The Office for National Statistics has released new figures that show nearly 700,000 people work on zero hours contracts - up 26% from last year. The problems caused by these contracts will
require a significant change in the law.
Whilst this increase may just be a result of better recognition of these contracts it is clear that zero hours contracts are a key feature of the UK job market. Employers are now well aware that these sorts of contractual provisions can reduce their labour costs in 'down time' and so have a clear incentive to use them.
It is also an effect of the way companies are structuring their services to be 'on demand' combining easy on-line access with pools of freelancers able to respond quickly to work requests. This agile service economy will grow more and more quickly and companies will increasingly adopt the zero hours model to shape their labour costs to demand. It may be increasingly attractive to public service providers looking to cut their costs in the face of funding reductions.
Although the furore over these contracts has led to some government action in bringing forward a change in the law to ban employers from stipulating workers cannot work for other employers when
on such a contract ('exclusivity') this is of marginal effect. The flexibility offered to workers is sometimes of benefit but uncertainty of hours and income prevents planning for carers and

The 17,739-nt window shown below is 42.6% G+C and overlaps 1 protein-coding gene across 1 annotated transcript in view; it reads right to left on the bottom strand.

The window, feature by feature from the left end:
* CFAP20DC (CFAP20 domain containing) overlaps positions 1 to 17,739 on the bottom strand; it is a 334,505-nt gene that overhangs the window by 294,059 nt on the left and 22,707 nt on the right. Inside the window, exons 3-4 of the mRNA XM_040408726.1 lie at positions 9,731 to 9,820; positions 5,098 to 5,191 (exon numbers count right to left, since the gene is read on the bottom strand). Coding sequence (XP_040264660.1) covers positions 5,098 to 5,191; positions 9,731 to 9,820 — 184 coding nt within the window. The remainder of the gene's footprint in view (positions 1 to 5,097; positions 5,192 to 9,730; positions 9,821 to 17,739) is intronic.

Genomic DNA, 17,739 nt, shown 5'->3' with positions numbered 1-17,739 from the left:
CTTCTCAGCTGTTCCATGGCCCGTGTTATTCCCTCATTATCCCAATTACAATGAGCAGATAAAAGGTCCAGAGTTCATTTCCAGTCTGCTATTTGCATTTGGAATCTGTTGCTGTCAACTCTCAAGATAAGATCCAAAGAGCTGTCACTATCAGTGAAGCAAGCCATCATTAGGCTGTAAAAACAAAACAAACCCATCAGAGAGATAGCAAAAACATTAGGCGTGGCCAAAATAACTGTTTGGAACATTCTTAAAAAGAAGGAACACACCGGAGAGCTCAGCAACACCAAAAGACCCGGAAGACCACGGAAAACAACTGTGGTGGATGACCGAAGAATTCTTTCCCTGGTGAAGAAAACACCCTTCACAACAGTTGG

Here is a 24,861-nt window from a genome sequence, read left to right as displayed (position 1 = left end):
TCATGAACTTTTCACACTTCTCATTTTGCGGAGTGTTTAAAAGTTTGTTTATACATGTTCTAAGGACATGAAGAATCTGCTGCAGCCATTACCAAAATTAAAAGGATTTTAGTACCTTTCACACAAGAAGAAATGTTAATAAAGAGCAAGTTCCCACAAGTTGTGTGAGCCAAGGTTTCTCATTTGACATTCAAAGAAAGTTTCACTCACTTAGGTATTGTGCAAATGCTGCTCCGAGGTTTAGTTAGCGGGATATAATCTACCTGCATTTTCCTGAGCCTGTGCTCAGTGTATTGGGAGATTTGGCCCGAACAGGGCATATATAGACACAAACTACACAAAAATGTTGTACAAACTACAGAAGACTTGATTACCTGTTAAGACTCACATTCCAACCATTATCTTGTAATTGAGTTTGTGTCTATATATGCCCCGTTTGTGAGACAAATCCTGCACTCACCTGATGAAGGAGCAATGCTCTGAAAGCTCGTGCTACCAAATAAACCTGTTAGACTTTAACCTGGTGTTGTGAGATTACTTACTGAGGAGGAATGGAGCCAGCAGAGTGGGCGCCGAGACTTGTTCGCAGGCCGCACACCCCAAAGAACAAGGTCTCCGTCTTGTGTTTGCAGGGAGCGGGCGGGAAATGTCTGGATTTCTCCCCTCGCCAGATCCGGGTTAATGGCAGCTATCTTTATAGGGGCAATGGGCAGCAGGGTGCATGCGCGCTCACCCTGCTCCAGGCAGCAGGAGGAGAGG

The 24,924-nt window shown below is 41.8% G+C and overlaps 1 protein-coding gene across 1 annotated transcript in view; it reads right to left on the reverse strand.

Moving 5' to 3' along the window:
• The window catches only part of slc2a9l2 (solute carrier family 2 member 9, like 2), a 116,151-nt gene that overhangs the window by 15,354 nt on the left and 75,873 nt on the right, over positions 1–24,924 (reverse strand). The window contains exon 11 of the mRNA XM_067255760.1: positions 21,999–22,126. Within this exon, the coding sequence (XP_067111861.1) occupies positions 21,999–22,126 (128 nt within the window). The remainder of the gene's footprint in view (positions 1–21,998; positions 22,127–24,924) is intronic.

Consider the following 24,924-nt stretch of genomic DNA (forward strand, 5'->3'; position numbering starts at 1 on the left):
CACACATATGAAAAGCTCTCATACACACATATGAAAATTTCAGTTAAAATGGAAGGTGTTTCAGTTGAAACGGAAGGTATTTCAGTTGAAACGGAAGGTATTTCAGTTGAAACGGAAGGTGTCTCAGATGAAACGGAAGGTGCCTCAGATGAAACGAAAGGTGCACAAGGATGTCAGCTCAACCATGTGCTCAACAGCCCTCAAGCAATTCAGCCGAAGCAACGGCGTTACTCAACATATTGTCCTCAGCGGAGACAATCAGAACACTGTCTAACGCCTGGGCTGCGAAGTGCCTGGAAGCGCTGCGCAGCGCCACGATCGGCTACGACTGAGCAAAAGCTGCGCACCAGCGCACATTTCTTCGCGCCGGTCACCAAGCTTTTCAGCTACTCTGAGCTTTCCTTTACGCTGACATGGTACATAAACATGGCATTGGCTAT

Zero hours contracts allow employers to avoid dealing with grievances, redundancy and unfair dismissal claims by simply not offering any work - leaving workers without any remedy for unfair
treatment or their work being taken away. Problems also arise in qualifying for holiday pay and statutory sick pay further disadvantaging workers on these contracts.
There isn't a simple answer to this problem. What we will need is both fairer contracts and a social welfare system that is as agile as workers are being required to be.
That means banning exclusivity, clear provision for holiday and sick pay being part of contracts, clear rules on offering work that is available.
It also means a social welfare system that allows people to take up intermittent work without their income being critically reduced and flexible education to help build